Clues You Might Have Heart Disease

Sleep Apnea

When your snoring is broken up by pauses in your breathing, your brain may not be getting enough oxygen. It will send signals to your blood vessels and heart to work harder to keep blood flow going. This raises your risk for high blood pressure, abnormal heart rhythms, strokes, and heart failure. Luckily, sleep apnea is treatable.

Yellow-Orange Bumpy Rash

Extremely high triglyceride levels can make your skin break out around the knuckles of your fingers and toes and on your bottom. A lot of these fats in your blood may play a role in hardening your arteries, and high numbers are often related to other conditions that put you at risk for heart disease and strokes, too.

Poor Grip. Lack of Strength

The strength of your hand may tell you something about the strength of your heart. Research suggests the ability to squeeze something well means a lower risk of heart disease. If it’s hard for you to grasp an object, odds are higher that you have or could develop problems.

Dark Spot Under Nails

If you haven’t banged or hurt your finger or toe recently, little dots of blood trapped under your nail could point to an infection in the lining of your heart or valves. This is called endocarditis. You can also get these blood specks when you have diabetes. People with diabetes are two to four times more likely to have heart disease and strokes.

Dizziness

Lightheadedness is often a direct result of something wrong with your heart because it isn’t pumping enough blood to your brain. Dizziness could be a symptom of an abnormal rhythm, called an arrhythmia. Heart failure, meaning the weakening of the muscle, can also make you unsteady. Feeling woozy is one of the many lesser-known symptoms of a heart attack, too.

Sexual Problems

Some troubles in the bedroom could mean you have heart disease and a greater risk for a heart attack or stroke. Men with erectile dysfunction may have circulation problems related to high blood pressure or narrow arteries from cholesterol buildup. These blood-flow problems can also lessen a woman’s libido and ability to enjoy sex.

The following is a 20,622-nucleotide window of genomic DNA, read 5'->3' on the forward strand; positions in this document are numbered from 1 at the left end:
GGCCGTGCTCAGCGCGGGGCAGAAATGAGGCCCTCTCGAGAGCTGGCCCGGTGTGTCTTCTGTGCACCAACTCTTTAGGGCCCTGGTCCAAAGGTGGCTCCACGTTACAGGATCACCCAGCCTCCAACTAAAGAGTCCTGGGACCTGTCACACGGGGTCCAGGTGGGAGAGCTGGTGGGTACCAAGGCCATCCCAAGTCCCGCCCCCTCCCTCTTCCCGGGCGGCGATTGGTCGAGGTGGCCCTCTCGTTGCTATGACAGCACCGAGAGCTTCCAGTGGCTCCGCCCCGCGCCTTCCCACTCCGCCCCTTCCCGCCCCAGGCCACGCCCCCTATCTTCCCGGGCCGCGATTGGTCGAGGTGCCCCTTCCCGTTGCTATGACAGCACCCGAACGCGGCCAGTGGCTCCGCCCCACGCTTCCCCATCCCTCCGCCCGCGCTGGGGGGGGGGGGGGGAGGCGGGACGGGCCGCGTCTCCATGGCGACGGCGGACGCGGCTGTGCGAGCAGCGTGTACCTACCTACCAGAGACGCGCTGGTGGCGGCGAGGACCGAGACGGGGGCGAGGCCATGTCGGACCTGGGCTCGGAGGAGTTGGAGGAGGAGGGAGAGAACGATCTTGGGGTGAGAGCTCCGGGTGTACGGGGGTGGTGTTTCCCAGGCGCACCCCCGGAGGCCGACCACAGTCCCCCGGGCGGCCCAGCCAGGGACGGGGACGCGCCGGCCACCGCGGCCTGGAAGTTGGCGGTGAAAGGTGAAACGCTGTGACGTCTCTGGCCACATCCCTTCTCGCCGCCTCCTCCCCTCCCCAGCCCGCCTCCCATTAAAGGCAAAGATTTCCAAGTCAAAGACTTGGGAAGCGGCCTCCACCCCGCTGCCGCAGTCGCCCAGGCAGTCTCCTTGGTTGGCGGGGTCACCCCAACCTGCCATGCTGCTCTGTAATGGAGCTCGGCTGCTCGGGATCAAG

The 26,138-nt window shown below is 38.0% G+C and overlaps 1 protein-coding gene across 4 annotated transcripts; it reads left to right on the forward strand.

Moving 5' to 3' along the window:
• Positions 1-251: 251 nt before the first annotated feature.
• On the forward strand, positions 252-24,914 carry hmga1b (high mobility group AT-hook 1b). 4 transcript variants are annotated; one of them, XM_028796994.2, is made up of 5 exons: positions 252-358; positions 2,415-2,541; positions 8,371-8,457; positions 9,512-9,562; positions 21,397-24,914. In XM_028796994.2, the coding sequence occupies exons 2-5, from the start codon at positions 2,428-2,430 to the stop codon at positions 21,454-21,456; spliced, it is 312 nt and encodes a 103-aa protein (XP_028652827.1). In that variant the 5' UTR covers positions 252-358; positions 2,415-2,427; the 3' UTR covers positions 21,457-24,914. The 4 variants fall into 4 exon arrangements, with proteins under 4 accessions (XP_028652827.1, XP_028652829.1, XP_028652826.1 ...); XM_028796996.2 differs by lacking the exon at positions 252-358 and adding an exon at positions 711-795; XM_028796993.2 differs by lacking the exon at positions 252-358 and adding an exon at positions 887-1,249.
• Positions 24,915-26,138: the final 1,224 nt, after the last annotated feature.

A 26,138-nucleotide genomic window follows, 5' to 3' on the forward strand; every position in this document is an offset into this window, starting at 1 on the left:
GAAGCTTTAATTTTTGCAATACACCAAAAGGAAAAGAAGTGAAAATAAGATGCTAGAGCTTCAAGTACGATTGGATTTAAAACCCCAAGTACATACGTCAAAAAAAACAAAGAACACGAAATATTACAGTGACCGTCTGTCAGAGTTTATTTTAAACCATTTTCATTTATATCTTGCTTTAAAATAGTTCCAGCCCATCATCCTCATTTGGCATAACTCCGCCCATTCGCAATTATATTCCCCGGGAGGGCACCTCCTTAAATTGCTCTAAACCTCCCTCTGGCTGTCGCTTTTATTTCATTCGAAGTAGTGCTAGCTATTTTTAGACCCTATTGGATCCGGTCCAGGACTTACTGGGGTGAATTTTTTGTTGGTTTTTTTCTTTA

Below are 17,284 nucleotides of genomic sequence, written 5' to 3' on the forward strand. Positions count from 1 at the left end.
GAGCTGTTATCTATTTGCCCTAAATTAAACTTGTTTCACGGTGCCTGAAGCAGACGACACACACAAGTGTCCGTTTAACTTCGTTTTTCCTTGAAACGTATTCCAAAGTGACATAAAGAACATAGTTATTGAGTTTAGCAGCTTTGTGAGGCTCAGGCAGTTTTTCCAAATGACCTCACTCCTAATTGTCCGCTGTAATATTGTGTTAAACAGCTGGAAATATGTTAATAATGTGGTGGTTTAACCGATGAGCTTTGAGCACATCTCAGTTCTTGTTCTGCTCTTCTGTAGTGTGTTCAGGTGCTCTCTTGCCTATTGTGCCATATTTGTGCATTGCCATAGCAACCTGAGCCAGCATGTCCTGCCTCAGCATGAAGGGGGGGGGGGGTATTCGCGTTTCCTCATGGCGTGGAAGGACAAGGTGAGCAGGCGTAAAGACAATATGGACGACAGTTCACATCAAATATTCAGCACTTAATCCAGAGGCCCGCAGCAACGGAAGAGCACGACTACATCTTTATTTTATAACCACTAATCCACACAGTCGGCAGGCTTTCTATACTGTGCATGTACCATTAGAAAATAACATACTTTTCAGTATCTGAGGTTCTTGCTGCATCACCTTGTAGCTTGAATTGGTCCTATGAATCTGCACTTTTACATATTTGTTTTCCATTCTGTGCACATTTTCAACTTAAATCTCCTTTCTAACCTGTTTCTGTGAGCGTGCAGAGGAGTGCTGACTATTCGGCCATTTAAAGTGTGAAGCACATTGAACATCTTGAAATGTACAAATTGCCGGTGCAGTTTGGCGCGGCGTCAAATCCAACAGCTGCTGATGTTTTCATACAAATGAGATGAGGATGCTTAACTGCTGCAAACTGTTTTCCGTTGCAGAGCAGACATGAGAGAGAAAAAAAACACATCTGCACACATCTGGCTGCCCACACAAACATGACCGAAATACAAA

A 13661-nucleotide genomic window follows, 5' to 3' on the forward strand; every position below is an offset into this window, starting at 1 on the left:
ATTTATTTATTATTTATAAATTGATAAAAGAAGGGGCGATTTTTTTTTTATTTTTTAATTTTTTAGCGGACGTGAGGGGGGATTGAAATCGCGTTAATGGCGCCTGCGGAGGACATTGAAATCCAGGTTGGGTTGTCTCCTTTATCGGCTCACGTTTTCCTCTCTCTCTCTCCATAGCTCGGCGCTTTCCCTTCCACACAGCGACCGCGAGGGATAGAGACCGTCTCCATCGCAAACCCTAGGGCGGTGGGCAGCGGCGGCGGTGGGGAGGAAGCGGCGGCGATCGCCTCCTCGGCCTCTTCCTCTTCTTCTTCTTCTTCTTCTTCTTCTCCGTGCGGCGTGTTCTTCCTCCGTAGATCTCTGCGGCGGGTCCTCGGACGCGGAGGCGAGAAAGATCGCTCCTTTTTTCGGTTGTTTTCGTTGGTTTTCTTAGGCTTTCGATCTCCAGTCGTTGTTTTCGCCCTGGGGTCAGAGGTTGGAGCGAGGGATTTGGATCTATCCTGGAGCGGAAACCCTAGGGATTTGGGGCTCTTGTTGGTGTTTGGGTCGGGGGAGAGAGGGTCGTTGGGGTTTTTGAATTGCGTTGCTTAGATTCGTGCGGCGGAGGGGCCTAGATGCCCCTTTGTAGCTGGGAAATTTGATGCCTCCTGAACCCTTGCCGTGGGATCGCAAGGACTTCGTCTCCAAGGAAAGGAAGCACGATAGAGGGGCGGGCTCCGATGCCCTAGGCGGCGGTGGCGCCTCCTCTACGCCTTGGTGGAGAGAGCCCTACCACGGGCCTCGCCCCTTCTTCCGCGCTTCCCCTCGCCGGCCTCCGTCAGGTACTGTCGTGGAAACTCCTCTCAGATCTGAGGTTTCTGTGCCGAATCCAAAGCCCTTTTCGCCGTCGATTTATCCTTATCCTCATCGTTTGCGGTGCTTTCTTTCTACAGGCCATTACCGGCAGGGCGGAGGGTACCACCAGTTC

Skin Color Changes

Blue or gray fingers and toes could be from poor circulation of oxygen-rich blood, often due to a heart defect you were born with or narrowed or blocked blood vessels. A lacy, mottled, purple pattern shows up when bits of built-up cholesterol plaques break off, then get stuck in small blood vessels. You might get bloody splotches just under the skin on the inside of your hands and the soles of your feet when you have endocarditis.

Bleeding Gums

While the link between gum disease and heart disease isn’t entirely clear, one theory is that bacteria from your gums gets into your bloodstream and sets off inflammation in your heart. Having gum disease may also raise your chances of a stroke.

Breathing Problems

Feeling short of breath can be a symptom of heart failure, an abnormal heart rhythm, or a heart attack. Tell your doctor if you struggle to catch your breath after doing things that used to be easy for you, or if it’s hard to breathe while lying down. Do you have chest pain, too? Call 999.

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